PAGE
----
The planned census of Nepal’s greater one-horned rhinoceroses had to be called off last year as only 60 percent of the 10 million rupees ($87,600) necessary were raised with support from donors.

The wildlife department tries to conduct a rhino census every four to five years to take stock of the population and devise conservation strategies. The last census was conducted between April 11 and May 2, 2015, and counted 605 rhinos in Chitwan National Park, 29 in Bardia National Park, eight in Suklaphanta National Park and three in Parsa National Park.

Rhino Nationalism

The government’s decision to conduct the rhino census with its own money fits in with a broader trend of the government attempting to strike a populist, nationalist chord with the people. It comes as Nepali surveyors are on the verge of completing the re-measurement of Everest, another nationalist favorite.

Recent remarks by Prime Minister Khadga Prasad Sharma Oli, who came to power in 2018 riding a popular nationalist wave, suggest that the rhino count is part of this push. Despite the apparent problems in Chitwan, expectations are high, as the prime minister has already announced that the country has doubled the population of rhinos in the past decade, a feat last achieved between 1978 and 2000, when the population rose to 612 from 310.

At a meeting of the International Civil Aviation Organization in Kathmandu, Oli told participants from around the world how he felt about rhinos and Everest. “In the past ten years, we’ve doubled tigers,” he said (Nepal has indeed doubled its tiger population in the past decade). “We have similarly doubled gaidas. Do you know what gaida is? You people know gaida as rhino. But rhinos are not rhinos, they are gaida. I request you to remember this word, gaida.” The prime minister also urged the delegates to call Everest by its Nepali name, Sagarmatha.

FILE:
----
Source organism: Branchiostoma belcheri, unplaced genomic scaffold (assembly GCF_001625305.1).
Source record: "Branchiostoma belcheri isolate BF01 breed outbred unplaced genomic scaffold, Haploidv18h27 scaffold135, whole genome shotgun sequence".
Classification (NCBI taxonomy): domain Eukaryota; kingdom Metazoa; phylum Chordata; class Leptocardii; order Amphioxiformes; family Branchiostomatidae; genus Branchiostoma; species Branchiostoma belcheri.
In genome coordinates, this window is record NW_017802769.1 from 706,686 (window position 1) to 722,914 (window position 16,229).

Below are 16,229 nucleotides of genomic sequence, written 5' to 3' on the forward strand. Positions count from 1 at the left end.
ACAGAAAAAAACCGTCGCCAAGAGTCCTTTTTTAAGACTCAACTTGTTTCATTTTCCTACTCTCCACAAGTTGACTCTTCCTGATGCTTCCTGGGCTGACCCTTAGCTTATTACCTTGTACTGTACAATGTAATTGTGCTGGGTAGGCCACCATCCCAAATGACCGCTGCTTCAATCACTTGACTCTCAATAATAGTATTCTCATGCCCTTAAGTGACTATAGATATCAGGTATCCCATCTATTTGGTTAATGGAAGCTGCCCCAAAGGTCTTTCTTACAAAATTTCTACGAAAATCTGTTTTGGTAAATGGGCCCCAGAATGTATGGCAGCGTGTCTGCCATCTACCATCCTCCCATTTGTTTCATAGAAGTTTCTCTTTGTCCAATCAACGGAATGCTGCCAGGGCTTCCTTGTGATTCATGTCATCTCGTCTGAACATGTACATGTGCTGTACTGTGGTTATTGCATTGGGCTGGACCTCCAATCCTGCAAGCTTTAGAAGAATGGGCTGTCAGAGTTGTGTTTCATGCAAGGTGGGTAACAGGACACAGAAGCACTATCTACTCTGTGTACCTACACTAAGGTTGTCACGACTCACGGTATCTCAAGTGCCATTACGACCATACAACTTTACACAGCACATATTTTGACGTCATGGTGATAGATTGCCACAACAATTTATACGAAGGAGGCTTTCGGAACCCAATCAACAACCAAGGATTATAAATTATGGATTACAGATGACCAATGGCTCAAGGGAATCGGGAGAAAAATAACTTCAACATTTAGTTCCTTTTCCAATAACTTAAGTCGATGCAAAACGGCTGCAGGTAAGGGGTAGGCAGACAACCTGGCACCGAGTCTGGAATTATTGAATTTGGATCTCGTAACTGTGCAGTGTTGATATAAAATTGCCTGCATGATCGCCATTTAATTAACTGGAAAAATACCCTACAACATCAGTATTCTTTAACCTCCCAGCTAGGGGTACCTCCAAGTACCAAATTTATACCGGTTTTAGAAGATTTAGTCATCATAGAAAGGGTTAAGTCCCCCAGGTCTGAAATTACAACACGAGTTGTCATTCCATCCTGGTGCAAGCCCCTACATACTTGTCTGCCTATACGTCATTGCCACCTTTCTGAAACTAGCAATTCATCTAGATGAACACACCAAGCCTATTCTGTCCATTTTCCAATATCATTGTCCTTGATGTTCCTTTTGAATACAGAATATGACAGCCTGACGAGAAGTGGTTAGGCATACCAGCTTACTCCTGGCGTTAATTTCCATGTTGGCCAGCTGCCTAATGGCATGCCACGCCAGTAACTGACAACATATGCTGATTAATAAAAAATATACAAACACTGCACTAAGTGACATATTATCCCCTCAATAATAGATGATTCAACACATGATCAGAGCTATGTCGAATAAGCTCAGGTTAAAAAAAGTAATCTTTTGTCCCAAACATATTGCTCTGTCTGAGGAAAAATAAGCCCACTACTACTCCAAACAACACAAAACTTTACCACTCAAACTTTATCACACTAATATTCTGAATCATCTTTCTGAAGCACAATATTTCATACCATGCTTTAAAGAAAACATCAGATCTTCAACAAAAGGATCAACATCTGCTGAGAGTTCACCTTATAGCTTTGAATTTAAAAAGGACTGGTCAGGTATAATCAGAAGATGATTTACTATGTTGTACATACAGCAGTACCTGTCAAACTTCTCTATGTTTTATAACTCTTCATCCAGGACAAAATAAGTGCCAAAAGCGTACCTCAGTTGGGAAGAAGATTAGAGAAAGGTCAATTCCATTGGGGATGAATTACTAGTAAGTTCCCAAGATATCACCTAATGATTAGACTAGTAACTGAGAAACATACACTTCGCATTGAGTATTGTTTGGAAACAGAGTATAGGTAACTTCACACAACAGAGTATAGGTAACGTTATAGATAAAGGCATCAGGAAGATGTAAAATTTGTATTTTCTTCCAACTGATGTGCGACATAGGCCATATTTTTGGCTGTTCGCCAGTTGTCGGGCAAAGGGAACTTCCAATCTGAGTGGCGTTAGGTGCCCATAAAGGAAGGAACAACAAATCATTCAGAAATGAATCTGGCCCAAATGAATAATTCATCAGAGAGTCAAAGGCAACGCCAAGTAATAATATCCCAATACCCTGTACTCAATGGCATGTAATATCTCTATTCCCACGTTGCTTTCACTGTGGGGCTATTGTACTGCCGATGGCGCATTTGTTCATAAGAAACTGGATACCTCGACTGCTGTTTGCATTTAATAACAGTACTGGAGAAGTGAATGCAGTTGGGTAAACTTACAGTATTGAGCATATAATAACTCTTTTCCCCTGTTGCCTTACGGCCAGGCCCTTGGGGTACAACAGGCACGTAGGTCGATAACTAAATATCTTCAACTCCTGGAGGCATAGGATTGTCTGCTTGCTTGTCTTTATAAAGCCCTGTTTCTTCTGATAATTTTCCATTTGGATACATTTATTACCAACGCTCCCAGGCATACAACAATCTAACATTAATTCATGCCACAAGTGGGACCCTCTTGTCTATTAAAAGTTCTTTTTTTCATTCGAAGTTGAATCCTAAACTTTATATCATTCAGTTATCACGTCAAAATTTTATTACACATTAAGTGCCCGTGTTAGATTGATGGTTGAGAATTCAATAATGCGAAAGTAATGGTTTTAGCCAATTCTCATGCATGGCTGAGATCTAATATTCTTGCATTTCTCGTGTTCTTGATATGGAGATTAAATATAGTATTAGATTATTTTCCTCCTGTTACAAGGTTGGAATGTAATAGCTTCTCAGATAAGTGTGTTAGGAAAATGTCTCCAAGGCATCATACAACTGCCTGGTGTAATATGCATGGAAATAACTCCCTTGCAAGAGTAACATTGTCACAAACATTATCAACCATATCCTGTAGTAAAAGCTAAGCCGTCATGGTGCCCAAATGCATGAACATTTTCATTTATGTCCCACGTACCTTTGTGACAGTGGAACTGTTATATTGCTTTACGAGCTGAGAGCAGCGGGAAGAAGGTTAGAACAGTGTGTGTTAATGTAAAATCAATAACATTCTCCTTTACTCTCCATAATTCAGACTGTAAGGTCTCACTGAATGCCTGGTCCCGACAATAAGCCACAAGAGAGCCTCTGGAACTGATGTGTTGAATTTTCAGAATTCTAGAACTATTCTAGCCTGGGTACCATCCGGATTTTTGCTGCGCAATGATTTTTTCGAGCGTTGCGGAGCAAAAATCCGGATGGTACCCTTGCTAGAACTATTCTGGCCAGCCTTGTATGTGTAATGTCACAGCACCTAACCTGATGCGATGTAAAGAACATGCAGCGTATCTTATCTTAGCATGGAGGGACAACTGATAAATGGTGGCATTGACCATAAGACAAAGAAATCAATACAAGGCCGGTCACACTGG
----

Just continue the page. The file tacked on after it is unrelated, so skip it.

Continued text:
‘Nepali Conservationists Are Now More Capable’

But nationalism may not be the only reason Nepal’s government decided to self-fund the census for the first time since systematic counting began. Zoologist Mukesh Chalise, who has been actively involved in conservation for more than three decades, says that Nepali conservationists now have the experience and training necessary to manage the census. “In the past, we did not have the expertise to conduct the count, now we can do it on our own,” he says.

Chalise says he was skeptical about donors funding the census: “When donors finance the census, they want to show that the population has increased and this raises questions about the whole counting process.” That is why it is important for the government funded the census, he says. But members of the conservation community also point their fingers at government officials who fear any reduction in numbers would make them look bad.

When field work for the count is completed in April next year, officials are certain to work under pressure to make the number public.

Chalise also cautions that the funds should be used properly. “The department should use the funds not only to count heads, but to promote the scientific understanding of the species,” he says. “We don’t want the money to be spent on housing dignitaries who come to witness the count, nor do we want the money to be spent on paying incentives to park staffers.”